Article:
The goals that Bill Hughes, Hans Stierle, Ted McClean, Ralph Acosta and Steve Erdos had in creating AYSO in 1964 were very different from those involved with the ethnic leagues. While for those in ethnic communities, soccer was about providing a connection to fellow immigrants and to their homelands, from the beginning AYSO was focused on growing the popularity of the game in Los Angeles and throughout the United States.
As Clay Berling, longtime editor of Soccer America, puts it, “The ethnic groups were concerned with having a team that won championships. That was what they grew up with.” In contrast, “The AYSO contingent had an entrepreneurial spirit that the ethnic groups didn’t have.” Former AYSO executive director Tim Thompson has gone further, describing the organization as having a “religious zeal.” Like an evangelical church, the non-profit AYSO was run by leaders who saw it as their mission to convert others to this new game of soccer.
In order to grow soccer, AYSO had to change the sport’s image. If the game was to increase in popularity, it would have to appeal not only to those in ethnic communities, but to the broader American public. Joe Bonchonsky, whose sons played in the first ever AYSO game and whose extensive later work with the organization would see him elected to the AYSO Hall of Fame, sums up the founding of the organization as follows: “AYSO started at the request of a [USSFA] organization. Bill Hughes had tried it before under their direction and failed because it had been too ethnic-oriented. So he said, ‘we’ll start but not in an affiliated manner. We’ll be independent completely.’”
In the 1924-5 season, Archie Stark - Scottish-born, New Jersey-bred - scored 70 goals in 44 games, playing for Bethlehem Steel of the American Soccer League. We tell Archie’s story in words, photos and statistics.
Ethnic soccer has long defined the game in the United States at the highest levels of the amateur and semi-pro levels: just scroll through the list of US Open Cup winners prior to the entry of MLS clubs in 1996 for proof of that. In an essay illustrated by photos from Marty Groark, we look at the past and present of one Chicago club, Croatian team RWB Adria - winners of the 2011 National Amateur Cup, and who once welcomed Eusebio into their red, white and blue colors.
That takes us to the end of this XI issue one preview: you can be the first to read it by subscribing now, with a special introductory offer available through the end of this month.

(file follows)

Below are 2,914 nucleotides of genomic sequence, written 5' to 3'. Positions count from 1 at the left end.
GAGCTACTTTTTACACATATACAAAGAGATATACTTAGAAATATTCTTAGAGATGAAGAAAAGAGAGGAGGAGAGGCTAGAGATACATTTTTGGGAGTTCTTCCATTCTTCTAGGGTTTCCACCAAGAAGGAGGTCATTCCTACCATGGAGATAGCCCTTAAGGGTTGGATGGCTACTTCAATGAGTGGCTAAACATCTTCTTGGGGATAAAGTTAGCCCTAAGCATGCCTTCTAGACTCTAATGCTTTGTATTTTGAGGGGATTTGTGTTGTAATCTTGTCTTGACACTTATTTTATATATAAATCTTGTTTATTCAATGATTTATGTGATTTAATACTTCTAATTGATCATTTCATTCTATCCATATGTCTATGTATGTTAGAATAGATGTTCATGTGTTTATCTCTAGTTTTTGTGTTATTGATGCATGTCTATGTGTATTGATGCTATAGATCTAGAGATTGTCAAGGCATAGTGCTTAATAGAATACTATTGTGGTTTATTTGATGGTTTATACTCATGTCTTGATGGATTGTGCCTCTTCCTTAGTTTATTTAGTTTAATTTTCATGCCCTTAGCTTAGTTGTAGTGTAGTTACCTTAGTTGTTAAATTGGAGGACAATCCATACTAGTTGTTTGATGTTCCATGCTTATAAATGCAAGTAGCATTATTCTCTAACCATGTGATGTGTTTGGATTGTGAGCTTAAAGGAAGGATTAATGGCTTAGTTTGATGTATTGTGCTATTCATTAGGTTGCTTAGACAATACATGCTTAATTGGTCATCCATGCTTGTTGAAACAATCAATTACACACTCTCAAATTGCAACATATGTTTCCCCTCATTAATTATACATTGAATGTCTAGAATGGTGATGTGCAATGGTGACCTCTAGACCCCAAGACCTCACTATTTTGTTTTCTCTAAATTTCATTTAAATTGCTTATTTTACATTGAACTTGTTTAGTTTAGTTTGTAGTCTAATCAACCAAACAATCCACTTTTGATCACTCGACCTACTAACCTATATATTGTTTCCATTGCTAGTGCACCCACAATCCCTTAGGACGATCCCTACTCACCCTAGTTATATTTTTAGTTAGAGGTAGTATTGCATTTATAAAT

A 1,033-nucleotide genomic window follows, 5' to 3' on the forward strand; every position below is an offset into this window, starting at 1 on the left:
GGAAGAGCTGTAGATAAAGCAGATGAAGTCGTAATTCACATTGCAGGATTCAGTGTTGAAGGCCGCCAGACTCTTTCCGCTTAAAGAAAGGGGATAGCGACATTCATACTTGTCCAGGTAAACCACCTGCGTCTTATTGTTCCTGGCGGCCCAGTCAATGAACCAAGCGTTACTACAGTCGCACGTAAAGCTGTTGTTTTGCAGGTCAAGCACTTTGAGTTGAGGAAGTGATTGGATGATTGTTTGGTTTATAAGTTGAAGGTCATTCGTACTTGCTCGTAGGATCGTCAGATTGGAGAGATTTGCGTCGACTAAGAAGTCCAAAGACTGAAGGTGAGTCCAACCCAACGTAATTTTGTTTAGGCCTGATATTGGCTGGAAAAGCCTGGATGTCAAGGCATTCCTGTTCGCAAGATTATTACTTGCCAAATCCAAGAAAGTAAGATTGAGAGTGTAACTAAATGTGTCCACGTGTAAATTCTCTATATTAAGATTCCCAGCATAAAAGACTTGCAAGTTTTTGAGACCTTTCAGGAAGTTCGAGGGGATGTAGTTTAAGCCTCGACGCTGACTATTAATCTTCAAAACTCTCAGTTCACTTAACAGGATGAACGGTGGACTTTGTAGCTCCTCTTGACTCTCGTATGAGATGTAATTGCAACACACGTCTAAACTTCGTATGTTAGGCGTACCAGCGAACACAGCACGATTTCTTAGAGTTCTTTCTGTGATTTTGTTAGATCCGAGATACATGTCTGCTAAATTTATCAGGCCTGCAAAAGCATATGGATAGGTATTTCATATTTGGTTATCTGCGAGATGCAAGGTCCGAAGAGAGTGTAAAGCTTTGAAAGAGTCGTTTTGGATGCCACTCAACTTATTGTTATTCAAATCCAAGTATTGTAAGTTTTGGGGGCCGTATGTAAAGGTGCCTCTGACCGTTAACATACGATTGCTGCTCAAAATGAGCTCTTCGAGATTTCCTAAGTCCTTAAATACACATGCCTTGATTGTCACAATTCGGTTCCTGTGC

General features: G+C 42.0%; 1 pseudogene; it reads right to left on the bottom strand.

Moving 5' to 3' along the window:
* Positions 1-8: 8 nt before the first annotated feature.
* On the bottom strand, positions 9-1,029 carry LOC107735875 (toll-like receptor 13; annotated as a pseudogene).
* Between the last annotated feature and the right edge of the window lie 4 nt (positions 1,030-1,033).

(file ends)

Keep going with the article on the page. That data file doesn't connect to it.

An extract below of Andrew Guest’s XI issue one essay, Making it in America: Analyzing the Immigrant’s Game, explains the question he explores in depth: why do immigrant families still have massively disproportionate success in American soccer?
In the popular imagination, soccer has only gradually become “American.” The legendary 1950 US World Cup team, for example, beat England on a diving header by Joe Gaetjens—who was born in Port-au-Prince, Haiti, and later played for Haiti against Mexico in a World Cup qualifier. But even in 1950, only six of the seventeen players on the US roster were born abroad, equal to the number born in St. Louis. Forty-four years later, at the 1994 World Cup hosted by the US, the American roster had a nearly identical ratio of foreign-born: 1 out of 3.
So when I first looked at the U.S. roster for the 2010 World Cup I was interested to find only two of the players on the final thirty-man roster were born abroad: Stuart Holden was born in Scotland and Benny Feilhaber was born in Brazil, with both moving to the US by age 10. But then, when I tracked down their family histories, it turned out that at least 60 percent (or 18 of players for which I could find the relevant information) had at least one parent who was born abroad. In contrast, only around 20 percent of all young Americans have at least one parent born abroad. If the World Cup team is any indication, immigrant families still have massively disproportionate success in American soccer.
While this does imply that soccer is still something of an “immigrant’s game,” I think there is also something more complicated going on, something that social scientists call “the immigrant paradox” or “the immigrant advantage.”
Cover of the NASL’s official publication Kick magazine from 1980, featuring Johan Cruyff and with some positive words about women’s soccer.
The South Pacific, August 30th 1943: teams from American and Australian cruisers face-off in a soccer game, won by the U.S. team 3-1. Pictured, according to the AP caption, is B.R. Smith of Great Banks, Mass., disputing possession of the ball with two Australians.
AP Photo/Frank Filan
Another clipping Soccer America clipping from June 1973, again supporting the thesis by David Keyes regarding the project to “Americanize” soccer in the United States.
- Alexi Lalas, from a really good piece at The Classical on the Mexico-U.S. rivalry.